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Six Different Ways Table Tennis Students Learn 0

For decades, table tennis coaches world-wide have been teaching all of their students in a similar way.  As we open the NEW Samson Dubina Table Tennis Academy in the spring of 2019, we will be re-structuring the daily training in both private lessons and group classes to meet the needs of each individual table tennis player here in Akron, Ohio.  We believe that each person is unique and requires his/her own personal approach.  Here is a breakdown of the different ways table tennis students learn:

Hands-On

This student does well by trying a new table tennis skill – like trying to serve that new serve, trying to balance properly, trying that new movement, trying to play the correct timing.  With personally trying it out, the player can best learn the new skill. 

Visual

This student does well by seeing the new table tennis skill – in person with his coach, in a YouTube video, or even in a photo.  As this student can visualize the correct way to do it, he can learn to imitate the new skill.

Linguistic

This student does well by reading or listening to instructions about the new table tennis skill – drawing charts and diagrams on the dry-erase board helps the linguistic learner quickly improve his new skills.

Physics

This student does well by understanding the Whys – why does a topspin ball dip down in the air…  Why does the first bounce on the deep serve need to be to this location…  Why does the ball react differently when my opponent is using long pips or anti-spin rubber? 

Group

This student often does well in a group – discussing various table tennis tactics and techniques and feeling teamwork in partnering with others.  Table tennis is usually seen as an individual sport, but some find it much more enjoyable and exciting to learn new skills together as a group or team.

Individual

This student often does well learning alone in a private table tennis lesson with a coach where he can focus exclusively on small details. 

If you are a table tennis coach, consider adjusting the way you teach table tennis, especially if your traditional methods don’t always work.  If you are a table tennis player, consider what type of learner you are and adjust your training routine accordingly.  For example, if you aren’t able to understand how to move well, maybe you are a visual learner…   So, consider spending 15-20 minutes watching online videos each day of professional table tennis players in training and tournaments and seeing how, when, and why they move.  Also, consider explaining it to your coach so that he better understands how to teach you.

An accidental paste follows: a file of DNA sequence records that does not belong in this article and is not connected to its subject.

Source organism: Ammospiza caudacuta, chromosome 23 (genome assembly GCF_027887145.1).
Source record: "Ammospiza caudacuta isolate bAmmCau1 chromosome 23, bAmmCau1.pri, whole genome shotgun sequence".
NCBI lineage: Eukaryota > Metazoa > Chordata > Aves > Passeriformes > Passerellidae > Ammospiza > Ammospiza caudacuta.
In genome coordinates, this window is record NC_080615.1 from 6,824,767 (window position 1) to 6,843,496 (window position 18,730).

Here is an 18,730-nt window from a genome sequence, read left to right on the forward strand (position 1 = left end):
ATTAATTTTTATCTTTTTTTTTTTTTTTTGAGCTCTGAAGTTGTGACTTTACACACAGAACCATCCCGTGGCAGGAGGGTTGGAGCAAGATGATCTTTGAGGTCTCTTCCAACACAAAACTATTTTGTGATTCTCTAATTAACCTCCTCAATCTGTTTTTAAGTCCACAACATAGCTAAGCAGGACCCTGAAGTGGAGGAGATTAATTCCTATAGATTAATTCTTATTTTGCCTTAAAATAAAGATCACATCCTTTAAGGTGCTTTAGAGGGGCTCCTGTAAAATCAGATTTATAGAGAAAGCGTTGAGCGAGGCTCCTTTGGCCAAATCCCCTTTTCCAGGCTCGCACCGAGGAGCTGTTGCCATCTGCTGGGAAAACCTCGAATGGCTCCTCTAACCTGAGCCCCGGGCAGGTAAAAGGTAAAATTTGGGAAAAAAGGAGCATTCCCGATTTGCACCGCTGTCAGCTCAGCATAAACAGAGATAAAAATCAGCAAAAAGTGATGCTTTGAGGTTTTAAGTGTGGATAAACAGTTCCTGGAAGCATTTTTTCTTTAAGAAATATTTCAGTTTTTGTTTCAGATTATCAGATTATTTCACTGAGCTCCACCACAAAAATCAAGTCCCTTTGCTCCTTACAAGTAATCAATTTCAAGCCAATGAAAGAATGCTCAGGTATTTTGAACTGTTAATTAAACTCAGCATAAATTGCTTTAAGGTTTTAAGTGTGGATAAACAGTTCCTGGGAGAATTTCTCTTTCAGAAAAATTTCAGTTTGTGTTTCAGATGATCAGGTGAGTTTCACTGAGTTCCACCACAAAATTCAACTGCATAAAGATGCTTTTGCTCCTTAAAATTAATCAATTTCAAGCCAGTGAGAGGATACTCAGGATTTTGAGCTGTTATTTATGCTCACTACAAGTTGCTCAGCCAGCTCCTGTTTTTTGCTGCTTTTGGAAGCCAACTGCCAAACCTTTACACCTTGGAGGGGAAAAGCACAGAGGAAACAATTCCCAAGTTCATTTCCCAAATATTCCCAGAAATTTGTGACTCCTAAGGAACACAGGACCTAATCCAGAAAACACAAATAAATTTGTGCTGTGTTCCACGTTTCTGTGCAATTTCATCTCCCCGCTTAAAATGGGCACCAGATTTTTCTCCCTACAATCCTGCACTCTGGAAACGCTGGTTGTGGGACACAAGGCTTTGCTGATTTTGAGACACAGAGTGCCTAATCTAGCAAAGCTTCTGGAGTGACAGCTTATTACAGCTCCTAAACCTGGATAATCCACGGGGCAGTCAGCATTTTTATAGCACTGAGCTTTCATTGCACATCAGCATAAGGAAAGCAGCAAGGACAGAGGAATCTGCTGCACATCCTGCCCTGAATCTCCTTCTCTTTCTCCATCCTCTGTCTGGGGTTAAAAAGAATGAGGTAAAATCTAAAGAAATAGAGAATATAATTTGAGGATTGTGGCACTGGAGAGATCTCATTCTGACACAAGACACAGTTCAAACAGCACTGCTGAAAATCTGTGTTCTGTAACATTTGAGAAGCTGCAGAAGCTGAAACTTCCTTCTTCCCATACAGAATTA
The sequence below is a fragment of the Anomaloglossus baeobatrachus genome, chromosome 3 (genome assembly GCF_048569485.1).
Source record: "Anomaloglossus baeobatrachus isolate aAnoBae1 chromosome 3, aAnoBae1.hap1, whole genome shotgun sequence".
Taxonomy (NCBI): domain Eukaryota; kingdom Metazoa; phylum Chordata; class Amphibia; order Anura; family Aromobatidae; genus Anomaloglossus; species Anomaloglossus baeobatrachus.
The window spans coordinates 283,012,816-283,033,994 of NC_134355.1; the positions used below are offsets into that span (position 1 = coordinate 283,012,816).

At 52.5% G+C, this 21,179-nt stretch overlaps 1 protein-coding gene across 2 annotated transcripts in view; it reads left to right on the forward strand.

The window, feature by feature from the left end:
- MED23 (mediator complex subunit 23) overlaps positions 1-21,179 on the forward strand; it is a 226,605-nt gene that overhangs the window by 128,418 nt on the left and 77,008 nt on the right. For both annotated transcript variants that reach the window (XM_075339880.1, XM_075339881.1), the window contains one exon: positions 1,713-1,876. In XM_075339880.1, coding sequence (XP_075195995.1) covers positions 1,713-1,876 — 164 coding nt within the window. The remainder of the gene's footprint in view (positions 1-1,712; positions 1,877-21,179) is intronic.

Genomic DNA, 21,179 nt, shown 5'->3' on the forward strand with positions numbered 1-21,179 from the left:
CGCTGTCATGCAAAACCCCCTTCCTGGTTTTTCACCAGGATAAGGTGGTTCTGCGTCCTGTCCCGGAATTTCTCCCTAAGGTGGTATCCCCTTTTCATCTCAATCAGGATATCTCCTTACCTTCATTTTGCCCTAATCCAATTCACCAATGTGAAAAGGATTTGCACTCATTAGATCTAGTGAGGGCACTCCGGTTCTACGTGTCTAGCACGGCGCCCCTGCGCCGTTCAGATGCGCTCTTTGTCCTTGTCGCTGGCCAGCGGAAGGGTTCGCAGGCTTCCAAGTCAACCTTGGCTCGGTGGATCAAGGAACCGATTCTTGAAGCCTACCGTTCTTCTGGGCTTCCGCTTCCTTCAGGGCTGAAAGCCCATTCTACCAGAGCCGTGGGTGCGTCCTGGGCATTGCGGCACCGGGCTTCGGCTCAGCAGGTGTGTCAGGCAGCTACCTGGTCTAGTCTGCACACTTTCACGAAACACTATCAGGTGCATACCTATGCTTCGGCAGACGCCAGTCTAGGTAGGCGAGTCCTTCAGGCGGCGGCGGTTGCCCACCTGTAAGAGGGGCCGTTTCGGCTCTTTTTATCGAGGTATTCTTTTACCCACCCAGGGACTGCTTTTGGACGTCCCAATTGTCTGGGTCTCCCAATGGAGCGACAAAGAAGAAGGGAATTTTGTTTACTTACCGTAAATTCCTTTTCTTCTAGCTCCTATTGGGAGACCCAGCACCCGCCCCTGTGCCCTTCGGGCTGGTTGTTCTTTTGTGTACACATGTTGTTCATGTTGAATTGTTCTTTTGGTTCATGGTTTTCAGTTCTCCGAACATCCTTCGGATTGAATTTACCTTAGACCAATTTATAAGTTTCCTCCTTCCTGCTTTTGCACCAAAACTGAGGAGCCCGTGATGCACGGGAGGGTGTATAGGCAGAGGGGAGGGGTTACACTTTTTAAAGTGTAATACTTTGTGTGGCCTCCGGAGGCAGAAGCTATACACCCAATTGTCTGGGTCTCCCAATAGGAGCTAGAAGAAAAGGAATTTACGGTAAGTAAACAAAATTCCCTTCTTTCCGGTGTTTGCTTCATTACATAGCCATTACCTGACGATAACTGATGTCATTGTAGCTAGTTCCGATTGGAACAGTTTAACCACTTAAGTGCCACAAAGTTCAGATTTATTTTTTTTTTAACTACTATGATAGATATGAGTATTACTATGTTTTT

In closing, realize that some of the learning types do overlap.  You need to be able to intellectually understand the skill, you need to be able to visualize the correct movement, you need to be able to explain it, you need to be able to do it in training, and you need to develop the confidence to use it in match play!

Samson Dubina

Different Types of Table Tennis Coaches 0

Most table tennis players believe that there are two types of table tennis coaches – type A and type B.  It is true, that 99% of the coaches that I personally have met fall roughly into one of these categories. Today, I’m going to present type C. 

Type A

This table tennis coach does a good job feeding his students with plenty of information.  In private lessons and group lessons, this coach is very excited and eager to quickly offer information and feedback to his players, point by point.  The benefit is that the player gets plenty of quick feedback.  The downside is that the player isn’t taught to think for himself because he is always being spoon fed all the info session after session.

Type B

This table tennis coach knows the value of learning through successes and failures.  Instead of talking a lot during the lesson, he just gives the player the appropriate drills and he has the player work through problems on his own.  The benefit is that the player knows he needs to think on his own and often does think on his own.  The downside is that the player isn’t getting the benefit of the coach’s expertise; the coach’s job is to take the player where he can’t take himself.  Without the detailed insight from the coach, the player might take two years to develop a table tennis skill that should take six months.

Most table tennis coaches will say that they are a nice blend of A and B.  But I would like for you to consider C, which I personally think is the best type of table tennis coach.

Type C